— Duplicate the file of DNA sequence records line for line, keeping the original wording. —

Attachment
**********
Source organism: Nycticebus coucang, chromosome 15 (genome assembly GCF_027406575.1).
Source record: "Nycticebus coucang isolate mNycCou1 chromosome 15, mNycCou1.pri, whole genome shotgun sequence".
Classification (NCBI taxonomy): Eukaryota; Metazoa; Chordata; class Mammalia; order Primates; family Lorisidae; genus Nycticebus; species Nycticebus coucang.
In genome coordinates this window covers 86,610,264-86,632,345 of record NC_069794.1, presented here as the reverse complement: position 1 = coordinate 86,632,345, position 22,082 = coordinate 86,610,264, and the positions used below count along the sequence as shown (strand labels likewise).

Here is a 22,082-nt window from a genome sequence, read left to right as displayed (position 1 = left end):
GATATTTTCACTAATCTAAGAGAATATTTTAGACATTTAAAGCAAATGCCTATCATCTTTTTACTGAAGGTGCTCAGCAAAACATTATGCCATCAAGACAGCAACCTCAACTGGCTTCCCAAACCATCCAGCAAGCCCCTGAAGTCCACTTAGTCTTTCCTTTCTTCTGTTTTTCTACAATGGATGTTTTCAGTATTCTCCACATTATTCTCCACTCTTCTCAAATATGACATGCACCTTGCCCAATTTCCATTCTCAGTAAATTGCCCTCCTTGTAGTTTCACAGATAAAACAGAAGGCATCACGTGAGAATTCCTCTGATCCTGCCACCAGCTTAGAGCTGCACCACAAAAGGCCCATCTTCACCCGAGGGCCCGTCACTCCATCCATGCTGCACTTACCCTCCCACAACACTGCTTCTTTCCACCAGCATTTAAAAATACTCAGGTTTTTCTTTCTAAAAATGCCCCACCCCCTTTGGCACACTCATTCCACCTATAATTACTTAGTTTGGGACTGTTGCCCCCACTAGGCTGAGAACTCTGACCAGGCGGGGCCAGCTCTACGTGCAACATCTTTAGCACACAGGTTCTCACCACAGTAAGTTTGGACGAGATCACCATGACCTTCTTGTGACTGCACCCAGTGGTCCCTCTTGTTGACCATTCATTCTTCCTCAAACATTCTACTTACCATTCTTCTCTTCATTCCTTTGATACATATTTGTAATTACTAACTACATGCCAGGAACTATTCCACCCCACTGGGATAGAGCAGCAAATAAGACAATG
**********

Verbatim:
Source organism: Nycticebus coucang, chromosome 15 (genome assembly GCF_027406575.1).
Source record: "Nycticebus coucang isolate mNycCou1 chromosome 15, mNycCou1.pri, whole genome shotgun sequence".
Classification (NCBI taxonomy): Eukaryota; Metazoa; Chordata; class Mammalia; order Primates; family Lorisidae; genus Nycticebus; species Nycticebus coucang.
In genome coordinates this window covers 86,610,264-86,632,345 of record NC_069794.1, presented here as the reverse complement: position 1 = coordinate 86,632,345, position 22,082 = coordinate 86,610,264, and the positions used below count along the sequence as shown (strand labels likewise).

Here is a 22,082-nt window from a genome sequence, read left to right as displayed (position 1 = left end):
GATATTTTCACTAATCTAAGAGAATATTTTAGACATTTAAAGCAAATGCCTATCATCTTTTTACTGAAGGTGCTCAGCAAAACATTATGCCATCAAGACAGCAACCTCAACTGGCTTCCCAAACCATCCAGCAAGCCCCTGAAGTCCACTTAGTCTTTCCTTTCTTCTGTTTTTCTACAATGGATGTTTTCAGTATTCTCCACATTATTCTCCACTCTTCTCAAATATGACATGCACCTTGCCCAATTTCCATTCTCAGTAAATTGCCCTCCTTGTAGTTTCACAGATAAAACAGAAGGCATCACGTGAGAATTCCTCTGATCCTGCCACCAGCTTAGAGCTGCACCACAAAAGGCCCATCTTCACCCGAGGGCCCGTCACTCCATCCATGCTGCACTTACCCTCCCACAACACTGCTTCTTTCCACCAGCATTTAAAAATACTCAGGTTTTTCTTTCTAAAAATGCCCCACCCCCTTTGGCACACTCATTCCACCTATAATTACTTAGTTTGGGACTGTTGCCCCCACTAGGCTGAGAACTCTGACCAGGCGGGGCCAGCTCTACGTGCAACATCTTTAGCACACAGGTTCTCACCACAGTAAGTTTGGACGAGATCACCATGACCTTCTTGTGACTGCACCCAGTGGTCCCTCTTGTTGACCATTCATTCTTCCTCAAACATTCTACTTACCATTCTTCTCTTCATTCCTTTGATACATATTTGTAATTACTAACTACATGCCAGGAACTATTCCACCCCACTGGGATAGAGCAGCAAATAAGACAATG